There is still no answer as to why transmission is so much lower in airplanes than it is held to be everywhere else

          People sitting in an airplane seat, even dummies, transmit less than in any other situation? Why?, or how?

          All you say is that the study shows this to be the case – but a study with such faulty methodology and with such blatant commercial interests to seek to defend is not ‘scientific’ nor authoritative, indeed raises suspicion in the minds of the suspecteds – that is to say the rest of us

          Studies like this give what is called ‘science’ a bad name

  6. Bjorn:

    We had a family crisis that dictated two at risk family member travel, one way up on the risk end of age.

    With your reporting, I was able to let them know that if we could manage the departure and arrival end, it was viable, not risk free but could be done generally safely (probably safer than a trip tot he grocery store)

    Limited exposure going to and a direct pickup at the airport on arrival on both parts of the trips. They stayed seated until the aircraft had cleared.

    The protocol used was a test before, then quarantined, test 5 days later after arrival.

    Only one on the return but followed the same guidelines.

    Neither r one contracted it.

    While that is not relevant statistic wise it also is relevant in how to use the information the mitigate the risk. Enough data and you can determine the degree of risk.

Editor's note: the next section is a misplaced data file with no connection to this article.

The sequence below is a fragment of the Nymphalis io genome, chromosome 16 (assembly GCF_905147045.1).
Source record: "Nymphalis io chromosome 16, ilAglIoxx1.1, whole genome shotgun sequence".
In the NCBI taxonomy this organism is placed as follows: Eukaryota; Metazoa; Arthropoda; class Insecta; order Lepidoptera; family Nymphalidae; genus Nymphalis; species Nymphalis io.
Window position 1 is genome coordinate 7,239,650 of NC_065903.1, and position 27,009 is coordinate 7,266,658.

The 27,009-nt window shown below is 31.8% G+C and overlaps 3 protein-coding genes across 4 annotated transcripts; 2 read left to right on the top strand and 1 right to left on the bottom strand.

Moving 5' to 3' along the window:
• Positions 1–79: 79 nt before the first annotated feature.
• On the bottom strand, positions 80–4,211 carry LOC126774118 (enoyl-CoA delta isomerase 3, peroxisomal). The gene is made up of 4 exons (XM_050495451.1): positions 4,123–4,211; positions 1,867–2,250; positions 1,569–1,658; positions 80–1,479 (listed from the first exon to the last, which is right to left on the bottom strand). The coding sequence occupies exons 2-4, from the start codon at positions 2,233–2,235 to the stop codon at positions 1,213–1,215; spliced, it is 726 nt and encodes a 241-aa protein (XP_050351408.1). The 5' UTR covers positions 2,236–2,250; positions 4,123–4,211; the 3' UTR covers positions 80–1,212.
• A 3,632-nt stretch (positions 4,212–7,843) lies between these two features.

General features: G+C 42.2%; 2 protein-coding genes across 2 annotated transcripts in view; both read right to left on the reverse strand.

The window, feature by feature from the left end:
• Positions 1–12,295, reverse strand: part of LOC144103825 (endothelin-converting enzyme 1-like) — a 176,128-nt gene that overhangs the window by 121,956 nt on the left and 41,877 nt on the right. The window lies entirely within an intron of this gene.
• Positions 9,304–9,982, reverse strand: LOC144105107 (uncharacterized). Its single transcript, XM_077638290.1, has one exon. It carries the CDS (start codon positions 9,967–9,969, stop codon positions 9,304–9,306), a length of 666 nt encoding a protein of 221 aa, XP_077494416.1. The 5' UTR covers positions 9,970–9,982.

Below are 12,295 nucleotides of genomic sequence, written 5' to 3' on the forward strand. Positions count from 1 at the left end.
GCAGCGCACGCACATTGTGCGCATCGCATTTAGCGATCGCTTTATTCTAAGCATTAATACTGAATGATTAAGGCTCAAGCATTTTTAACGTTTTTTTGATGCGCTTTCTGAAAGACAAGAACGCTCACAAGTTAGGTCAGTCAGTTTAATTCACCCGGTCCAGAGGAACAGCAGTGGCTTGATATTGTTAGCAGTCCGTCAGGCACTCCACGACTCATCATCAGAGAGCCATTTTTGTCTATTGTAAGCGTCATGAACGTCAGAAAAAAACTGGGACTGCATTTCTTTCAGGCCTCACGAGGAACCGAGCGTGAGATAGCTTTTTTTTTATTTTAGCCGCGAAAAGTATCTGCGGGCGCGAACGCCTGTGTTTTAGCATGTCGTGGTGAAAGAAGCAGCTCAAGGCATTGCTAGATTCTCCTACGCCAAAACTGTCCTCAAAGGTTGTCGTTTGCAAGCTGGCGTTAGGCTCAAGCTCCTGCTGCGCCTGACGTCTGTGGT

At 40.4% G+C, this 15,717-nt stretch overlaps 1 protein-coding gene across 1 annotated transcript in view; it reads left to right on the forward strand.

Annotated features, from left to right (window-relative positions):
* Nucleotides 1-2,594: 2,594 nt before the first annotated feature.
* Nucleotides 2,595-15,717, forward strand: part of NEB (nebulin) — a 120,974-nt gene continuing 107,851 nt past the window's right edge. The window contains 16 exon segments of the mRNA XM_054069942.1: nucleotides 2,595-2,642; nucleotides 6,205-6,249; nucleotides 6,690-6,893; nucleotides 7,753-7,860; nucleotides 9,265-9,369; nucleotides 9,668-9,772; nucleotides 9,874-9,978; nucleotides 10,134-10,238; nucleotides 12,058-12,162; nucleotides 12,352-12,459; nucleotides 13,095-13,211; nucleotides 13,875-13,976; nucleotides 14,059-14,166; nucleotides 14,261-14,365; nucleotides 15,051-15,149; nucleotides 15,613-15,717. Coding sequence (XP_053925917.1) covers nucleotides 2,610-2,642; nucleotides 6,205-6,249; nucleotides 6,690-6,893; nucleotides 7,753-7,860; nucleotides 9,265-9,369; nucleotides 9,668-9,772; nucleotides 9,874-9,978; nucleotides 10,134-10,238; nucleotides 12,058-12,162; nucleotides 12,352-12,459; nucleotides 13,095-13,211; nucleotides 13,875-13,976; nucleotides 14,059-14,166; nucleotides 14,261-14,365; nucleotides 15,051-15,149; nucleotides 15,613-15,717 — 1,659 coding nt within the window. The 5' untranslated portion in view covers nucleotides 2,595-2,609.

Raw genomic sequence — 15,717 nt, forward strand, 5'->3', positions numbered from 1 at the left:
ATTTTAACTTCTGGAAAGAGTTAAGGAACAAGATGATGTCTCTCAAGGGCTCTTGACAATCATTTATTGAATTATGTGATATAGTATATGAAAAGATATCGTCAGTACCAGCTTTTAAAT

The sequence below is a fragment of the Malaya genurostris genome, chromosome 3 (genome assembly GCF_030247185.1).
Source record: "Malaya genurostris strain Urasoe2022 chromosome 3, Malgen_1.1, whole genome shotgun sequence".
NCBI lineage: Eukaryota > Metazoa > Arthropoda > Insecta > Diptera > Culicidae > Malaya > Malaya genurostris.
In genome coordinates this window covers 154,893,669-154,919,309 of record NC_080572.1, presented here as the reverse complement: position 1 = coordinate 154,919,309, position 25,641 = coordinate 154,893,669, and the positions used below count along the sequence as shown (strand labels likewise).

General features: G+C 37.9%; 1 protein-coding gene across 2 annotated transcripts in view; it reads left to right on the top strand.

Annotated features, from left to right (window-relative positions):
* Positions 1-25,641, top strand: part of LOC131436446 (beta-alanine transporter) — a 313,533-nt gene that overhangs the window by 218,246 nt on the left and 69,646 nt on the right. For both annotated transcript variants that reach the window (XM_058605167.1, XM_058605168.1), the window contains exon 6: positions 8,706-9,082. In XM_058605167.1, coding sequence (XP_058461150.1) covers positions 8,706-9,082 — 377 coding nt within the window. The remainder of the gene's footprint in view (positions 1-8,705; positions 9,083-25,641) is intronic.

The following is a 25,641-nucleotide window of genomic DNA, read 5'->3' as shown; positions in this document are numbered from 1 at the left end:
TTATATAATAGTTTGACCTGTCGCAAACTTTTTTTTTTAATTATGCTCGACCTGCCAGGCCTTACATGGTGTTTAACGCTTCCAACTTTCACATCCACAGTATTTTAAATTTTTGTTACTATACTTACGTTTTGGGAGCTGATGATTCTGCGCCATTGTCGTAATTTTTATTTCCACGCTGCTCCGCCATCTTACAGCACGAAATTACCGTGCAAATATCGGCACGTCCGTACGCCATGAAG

People can argue the edges of the data, but overall its proven to be solid.

    Testing alone is not the answer (as we have seen) we still need the quarantine for safe, but it can be shortened to a week if you test negative.

    Use the masks as well.

    Its a system and it can and does work. Where it fails is where people think they are special and ignore it (congressmen for Missouri) or the President as a poster child of how not to do it.

  7. Bjorn, I’m a bit disappointed that you have gone with this. Would you really recommend that older relatives fly at the moment? It’s a bit dodgy at the best of times, with the flu and DVT.
    I would agree that it’s not as dangerous as at first thought.

    • My Mom needed to fly as did my brother. As the boys are all over 60…….

      We did not ignore it was a risk but the other aspect was a really bad thing so we went with it.

      That said, do I recommend it? Only if you really need to.